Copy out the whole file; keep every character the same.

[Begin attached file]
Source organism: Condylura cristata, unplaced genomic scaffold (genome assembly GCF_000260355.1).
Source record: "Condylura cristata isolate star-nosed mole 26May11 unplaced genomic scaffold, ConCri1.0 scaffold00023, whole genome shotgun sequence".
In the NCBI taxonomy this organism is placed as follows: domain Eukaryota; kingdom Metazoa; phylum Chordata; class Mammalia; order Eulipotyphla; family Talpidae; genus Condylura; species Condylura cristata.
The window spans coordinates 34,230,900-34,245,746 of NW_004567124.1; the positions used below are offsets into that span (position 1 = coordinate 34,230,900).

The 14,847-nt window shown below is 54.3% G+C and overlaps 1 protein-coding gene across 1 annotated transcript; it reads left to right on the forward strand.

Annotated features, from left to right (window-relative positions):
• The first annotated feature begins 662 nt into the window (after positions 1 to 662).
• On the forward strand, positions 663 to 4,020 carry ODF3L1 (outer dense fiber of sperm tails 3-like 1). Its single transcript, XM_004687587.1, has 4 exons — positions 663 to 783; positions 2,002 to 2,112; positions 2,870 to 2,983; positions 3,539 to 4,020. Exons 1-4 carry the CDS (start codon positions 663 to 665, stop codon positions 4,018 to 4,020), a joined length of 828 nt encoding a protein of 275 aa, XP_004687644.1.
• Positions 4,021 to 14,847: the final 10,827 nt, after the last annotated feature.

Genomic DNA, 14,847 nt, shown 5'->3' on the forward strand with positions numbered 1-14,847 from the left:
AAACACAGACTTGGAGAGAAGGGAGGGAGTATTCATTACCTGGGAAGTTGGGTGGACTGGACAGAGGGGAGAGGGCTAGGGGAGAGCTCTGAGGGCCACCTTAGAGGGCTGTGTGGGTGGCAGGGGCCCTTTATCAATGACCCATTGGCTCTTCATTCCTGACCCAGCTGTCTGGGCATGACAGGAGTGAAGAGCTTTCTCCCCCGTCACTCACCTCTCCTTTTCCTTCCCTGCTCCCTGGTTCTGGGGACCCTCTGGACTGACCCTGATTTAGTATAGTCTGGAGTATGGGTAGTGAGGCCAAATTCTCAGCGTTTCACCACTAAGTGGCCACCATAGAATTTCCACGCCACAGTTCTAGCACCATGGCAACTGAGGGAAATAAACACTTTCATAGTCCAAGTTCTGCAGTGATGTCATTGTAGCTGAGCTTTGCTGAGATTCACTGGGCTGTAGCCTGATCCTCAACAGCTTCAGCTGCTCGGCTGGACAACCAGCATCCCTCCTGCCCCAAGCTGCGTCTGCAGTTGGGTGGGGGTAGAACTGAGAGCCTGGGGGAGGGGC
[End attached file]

Source organism: Condylura cristata, unplaced genomic scaffold (genome assembly GCF_000260355.1).
Source record: "Condylura cristata isolate star-nosed mole 26May11 unplaced genomic scaffold, ConCri1.0 scaffold00023, whole genome shotgun sequence".
In the NCBI taxonomy this organism is placed as follows: domain Eukaryota; kingdom Metazoa; phylum Chordata; class Mammalia; order Eulipotyphla; family Talpidae; genus Condylura; species Condylura cristata.
The window spans coordinates 34,230,900-34,245,746 of NW_004567124.1; the positions used below are offsets into that span (position 1 = coordinate 34,230,900).

The 14,847-nt window shown below is 54.3% G+C and overlaps 1 protein-coding gene across 1 annotated transcript; it reads left to right on the forward strand.

Annotated features, from left to right (window-relative positions):
• The first annotated feature begins 662 nt into the window (after positions 1 to 662).
• On the forward strand, positions 663 to 4,020 carry ODF3L1 (outer dense fiber of sperm tails 3-like 1). Its single transcript, XM_004687587.1, has 4 exons — positions 663 to 783; positions 2,002 to 2,112; positions 2,870 to 2,983; positions 3,539 to 4,020. Exons 1-4 carry the CDS (start codon positions 663 to 665, stop codon positions 4,018 to 4,020), a joined length of 828 nt encoding a protein of 275 aa, XP_004687644.1.
• Positions 4,021 to 14,847: the final 10,827 nt, after the last annotated feature.

Genomic DNA, 14,847 nt, shown 5'->3' on the forward strand with positions numbered 1-14,847 from the left:
AAACACAGACTTGGAGAGAAGGGAGGGAGTATTCATTACCTGGGAAGTTGGGTGGACTGGACAGAGGGGAGAGGGCTAGGGGAGAGCTCTGAGGGCCACCTTAGAGGGCTGTGTGGGTGGCAGGGGCCCTTTATCAATGACCCATTGGCTCTTCATTCCTGACCCAGCTGTCTGGGCATGACAGGAGTGAAGAGCTTTCTCCCCCGTCACTCACCTCTCCTTTTCCTTCCCTGCTCCCTGGTTCTGGGGACCCTCTGGACTGACCCTGATTTAGTATAGTCTGGAGTATGGGTAGTGAGGCCAAATTCTCAGCGTTTCACCACTAAGTGGCCACCATAGAATTTCCACGCCACAGTTCTAGCACCATGGCAACTGAGGGAAATAAACACTTTCATAGTCCAAGTTCTGCAGTGATGTCATTGTAGCTGAGCTTTGCTGAGATTCACTGGGCTGTAGCCTGATCCTCAACAGCTTCAGCTGCTCGGCTGGACAACCAGCATCCCTCCTGCCCCAAGCTGCGTCTGCAGTTGGGTGGGGGTAGAACTGAGAGCCTGGGGGAGGGGC